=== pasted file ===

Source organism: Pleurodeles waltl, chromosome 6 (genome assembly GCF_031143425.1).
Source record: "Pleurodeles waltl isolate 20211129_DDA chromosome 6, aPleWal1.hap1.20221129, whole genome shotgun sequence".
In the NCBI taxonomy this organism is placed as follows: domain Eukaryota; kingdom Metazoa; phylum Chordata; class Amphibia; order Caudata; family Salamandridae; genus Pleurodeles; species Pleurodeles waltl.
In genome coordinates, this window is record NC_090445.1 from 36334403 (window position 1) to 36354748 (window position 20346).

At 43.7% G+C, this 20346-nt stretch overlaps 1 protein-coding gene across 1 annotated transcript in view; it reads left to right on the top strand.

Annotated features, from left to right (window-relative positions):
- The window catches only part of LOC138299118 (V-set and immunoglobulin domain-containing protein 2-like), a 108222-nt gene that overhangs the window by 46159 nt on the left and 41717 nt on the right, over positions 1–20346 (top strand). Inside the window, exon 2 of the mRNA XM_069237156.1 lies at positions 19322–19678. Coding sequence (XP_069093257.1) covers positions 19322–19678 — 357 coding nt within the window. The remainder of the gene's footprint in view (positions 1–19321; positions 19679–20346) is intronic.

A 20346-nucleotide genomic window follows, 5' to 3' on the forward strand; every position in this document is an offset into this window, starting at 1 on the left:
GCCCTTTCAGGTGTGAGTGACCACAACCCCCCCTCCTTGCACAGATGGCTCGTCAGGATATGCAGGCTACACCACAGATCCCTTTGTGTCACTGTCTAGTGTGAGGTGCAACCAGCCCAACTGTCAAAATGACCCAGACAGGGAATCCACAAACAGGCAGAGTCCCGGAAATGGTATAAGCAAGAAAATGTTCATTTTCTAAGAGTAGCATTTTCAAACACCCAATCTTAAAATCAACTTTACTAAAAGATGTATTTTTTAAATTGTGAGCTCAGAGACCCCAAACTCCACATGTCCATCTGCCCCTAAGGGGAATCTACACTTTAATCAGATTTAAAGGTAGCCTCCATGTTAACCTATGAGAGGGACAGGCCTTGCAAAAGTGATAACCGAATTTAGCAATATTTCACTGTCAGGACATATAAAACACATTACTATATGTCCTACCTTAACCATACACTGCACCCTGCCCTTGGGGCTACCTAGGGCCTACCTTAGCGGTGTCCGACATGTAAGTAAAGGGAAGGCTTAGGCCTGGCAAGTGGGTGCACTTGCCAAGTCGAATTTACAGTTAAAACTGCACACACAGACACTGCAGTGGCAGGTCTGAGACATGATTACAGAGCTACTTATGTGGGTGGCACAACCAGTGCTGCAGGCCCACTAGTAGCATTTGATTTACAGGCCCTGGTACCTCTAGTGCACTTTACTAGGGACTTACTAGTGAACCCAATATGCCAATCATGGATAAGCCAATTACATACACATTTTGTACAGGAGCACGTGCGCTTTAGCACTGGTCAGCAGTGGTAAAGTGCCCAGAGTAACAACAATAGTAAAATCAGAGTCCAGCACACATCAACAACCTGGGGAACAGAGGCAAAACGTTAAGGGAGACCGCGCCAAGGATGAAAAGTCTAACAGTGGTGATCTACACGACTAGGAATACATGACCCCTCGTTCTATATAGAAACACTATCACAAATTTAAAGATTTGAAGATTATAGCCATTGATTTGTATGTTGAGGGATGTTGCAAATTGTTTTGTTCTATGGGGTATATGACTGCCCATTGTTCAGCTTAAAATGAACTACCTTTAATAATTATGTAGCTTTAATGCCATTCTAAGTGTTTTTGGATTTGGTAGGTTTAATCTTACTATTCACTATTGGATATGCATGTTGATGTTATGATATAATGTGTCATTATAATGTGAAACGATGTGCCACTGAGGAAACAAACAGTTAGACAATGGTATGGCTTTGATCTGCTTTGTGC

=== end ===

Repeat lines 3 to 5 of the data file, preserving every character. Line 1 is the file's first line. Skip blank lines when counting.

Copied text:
In the NCBI taxonomy this organism is placed as follows: domain Eukaryota; kingdom Metazoa; phylum Chordata; class Amphibia; order Caudata; family Salamandridae; genus Pleurodeles; species Pleurodeles waltl.
In genome coordinates, this window is record NC_090445.1 from 36334403 (window position 1) to 36354748 (window position 20346).

At 43.7% G+C, this 20346-nt stretch overlaps 1 protein-coding gene across 1 annotated transcript in view; it reads left to right on the top strand.